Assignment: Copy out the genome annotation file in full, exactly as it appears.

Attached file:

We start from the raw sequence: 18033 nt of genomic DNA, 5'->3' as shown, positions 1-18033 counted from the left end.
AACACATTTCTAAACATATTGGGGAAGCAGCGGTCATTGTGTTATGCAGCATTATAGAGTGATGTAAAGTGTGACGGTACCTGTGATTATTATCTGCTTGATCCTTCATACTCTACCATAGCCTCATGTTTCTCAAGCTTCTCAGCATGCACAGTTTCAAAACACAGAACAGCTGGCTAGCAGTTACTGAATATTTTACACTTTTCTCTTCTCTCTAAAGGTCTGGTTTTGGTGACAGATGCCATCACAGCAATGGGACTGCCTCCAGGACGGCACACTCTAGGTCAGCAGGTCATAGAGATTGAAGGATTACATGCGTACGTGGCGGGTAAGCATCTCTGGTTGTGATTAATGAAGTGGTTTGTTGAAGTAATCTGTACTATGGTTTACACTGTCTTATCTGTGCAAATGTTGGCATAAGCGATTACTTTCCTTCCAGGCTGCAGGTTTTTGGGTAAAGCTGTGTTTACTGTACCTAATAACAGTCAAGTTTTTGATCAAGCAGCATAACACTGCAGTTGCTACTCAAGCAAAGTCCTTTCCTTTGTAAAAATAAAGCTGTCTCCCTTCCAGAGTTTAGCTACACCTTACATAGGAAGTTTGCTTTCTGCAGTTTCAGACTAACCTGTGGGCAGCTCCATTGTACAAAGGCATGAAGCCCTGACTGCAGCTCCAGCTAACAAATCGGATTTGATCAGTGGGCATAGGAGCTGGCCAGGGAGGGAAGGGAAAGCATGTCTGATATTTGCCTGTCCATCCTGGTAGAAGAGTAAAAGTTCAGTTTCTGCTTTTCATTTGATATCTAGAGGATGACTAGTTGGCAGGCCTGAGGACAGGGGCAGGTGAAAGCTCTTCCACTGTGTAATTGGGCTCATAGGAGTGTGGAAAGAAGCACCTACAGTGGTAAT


We start from the raw sequence: 18033 nt of genomic DNA, 5'->3' as shown, positions 1-18033 counted from the left end.
AACACATTTCTAAACATATTGGGGAAGCAGCGGTCATTGTGTTATGCAGCATTATAGAGTGATGTAAAGTGTGACGGTACCTGTGATTATTATCTGCTTGATCCTTCATACTCTACCATAGCCTCATGTTTCTCAAGCTTCTCAGCATGCACAGTTTCAAAACACAGAACAGCTGGCTAGCAGTTACTGAATATTTTACACTTTTCTCTTCTCTCTAAAGGTCTGGTTTTGGTGACAGATGCCATCACAGCAATGGGACTGCCTCCAGGACGGCACACTCTAGGTCAGCAGGTCATAGAGATTGAAGGATTACATGCGTACGTGGCGGGTAAGCATCTCTGGTTGTGATTAATGAAGTGGTTTGTTGAAGTAATCTGTACTATGGTTTACACTGTCTTATCTGTGCAAATGTTGGCATAAGCGATTACTTTCCTTCCAGGCTGCAGGTTTTTGGGTAAAGCTGTGTTTACTGTACCTAATAACAGTCAAGTTTTTGATCAAGCAGCATAACACTGCAGTTGCTACTCAAGCAAAGTCCTTTCCTTTGTAAAAATAAAGCTGTCTCCCTTCCAGAGTTTAGCTACACCTTACATAGGAAGTTTGCTTTCTGCAGTTTCAGACTAACCTGTGGGCAGCTCCATTGTACAAAGGCATGAAGCCCTGACTGCAGCTCCAGCTAACAAATCGGATTTGATCAGTGGGCATAGGAGCTGGCCAGGGAGGGAAGGGAAAGCATGTCTGATATTTGCCTGTCCATCCTGGTAGAAGAGTAAAAGTTCAGTTTCTGCTTTTCATTTGATATCTAGAGGATGACTAGTTGGCAGGCCTGAGGACAGGGGCAGGTGAAAGCTCTTCCACTGTGTAATTGGGCTCATAGGAGTGTGGAAAGAAGCACCTACAGTGGTAAT